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Shvartsman team identifies new mechanism regulating embryonic development

A research team led by Stanislav Y. Shvartsman, Associate Professor of Chemical Engineering and in the Lewis-Sigler Institute for Integrative Genomics, has discovered that competition for the important enzyme mitogen-activated protein kinase (MAPK) by different proteins provides a mechanism to integrate different signals that direct early embryonic development.

During early embryonic development, a single undifferentiated cell becomes a complex organism containing different cell types arranged in precise patterns. These patterns, which ensure that the body structures from head-to-tail and front-to-back develop correctly, are created when cells respond to chemical signals from different signaling pathways. Defects in these pathways can lead to severe developmental disorders and cancer.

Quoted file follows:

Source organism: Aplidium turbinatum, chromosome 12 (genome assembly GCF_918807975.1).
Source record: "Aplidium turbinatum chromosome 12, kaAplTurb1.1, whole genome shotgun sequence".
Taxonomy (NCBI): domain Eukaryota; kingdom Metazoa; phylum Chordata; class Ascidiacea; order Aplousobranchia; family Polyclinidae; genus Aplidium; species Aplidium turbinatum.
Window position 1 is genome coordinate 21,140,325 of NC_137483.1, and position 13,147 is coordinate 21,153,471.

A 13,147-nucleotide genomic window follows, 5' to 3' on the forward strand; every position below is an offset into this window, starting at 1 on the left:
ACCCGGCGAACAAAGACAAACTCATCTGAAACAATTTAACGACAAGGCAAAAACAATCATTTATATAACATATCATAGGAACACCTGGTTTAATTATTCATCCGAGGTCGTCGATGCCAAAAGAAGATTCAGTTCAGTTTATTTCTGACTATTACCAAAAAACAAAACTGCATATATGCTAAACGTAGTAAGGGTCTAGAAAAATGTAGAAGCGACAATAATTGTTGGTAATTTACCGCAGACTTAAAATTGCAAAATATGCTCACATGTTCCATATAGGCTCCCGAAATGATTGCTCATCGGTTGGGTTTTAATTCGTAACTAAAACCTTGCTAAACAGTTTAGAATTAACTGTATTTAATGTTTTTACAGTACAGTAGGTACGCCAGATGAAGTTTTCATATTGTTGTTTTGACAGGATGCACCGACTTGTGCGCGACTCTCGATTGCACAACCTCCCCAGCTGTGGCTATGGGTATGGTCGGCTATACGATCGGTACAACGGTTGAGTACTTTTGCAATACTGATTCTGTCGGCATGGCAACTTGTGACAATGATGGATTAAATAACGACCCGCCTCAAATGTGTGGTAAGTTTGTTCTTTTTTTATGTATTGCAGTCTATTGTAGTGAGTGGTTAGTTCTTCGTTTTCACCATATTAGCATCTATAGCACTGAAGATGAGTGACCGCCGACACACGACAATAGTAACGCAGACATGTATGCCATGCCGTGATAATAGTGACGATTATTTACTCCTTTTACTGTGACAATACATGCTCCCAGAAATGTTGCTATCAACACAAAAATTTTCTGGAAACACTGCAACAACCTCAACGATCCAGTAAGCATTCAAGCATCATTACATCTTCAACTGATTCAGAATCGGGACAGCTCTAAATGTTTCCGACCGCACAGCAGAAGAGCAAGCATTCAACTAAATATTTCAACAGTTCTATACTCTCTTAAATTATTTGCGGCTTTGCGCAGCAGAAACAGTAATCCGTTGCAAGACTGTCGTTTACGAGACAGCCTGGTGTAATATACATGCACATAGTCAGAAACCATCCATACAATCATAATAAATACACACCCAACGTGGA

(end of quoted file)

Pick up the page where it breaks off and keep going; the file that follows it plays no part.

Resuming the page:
The team’s work, spearheaded by Chemical Engineering Ph.D. student Yoosik Kim and reported in the March 9 issue of Current Biology, suggests that these signals are combined long before they interact with the organism’s DNA, as was previously believed. Beyond advancing the fundamental understanding of mechanisms that control embryonic patterning, the work has implications for how to target cancer cells, which often exhibit hyperactive MAPK signaling.

For more information, see the news story posted on the Princeton University homepage, or the research report, “MAPK Substrate Competition Integrates Patterning Signals in the Drosophila Embryo”.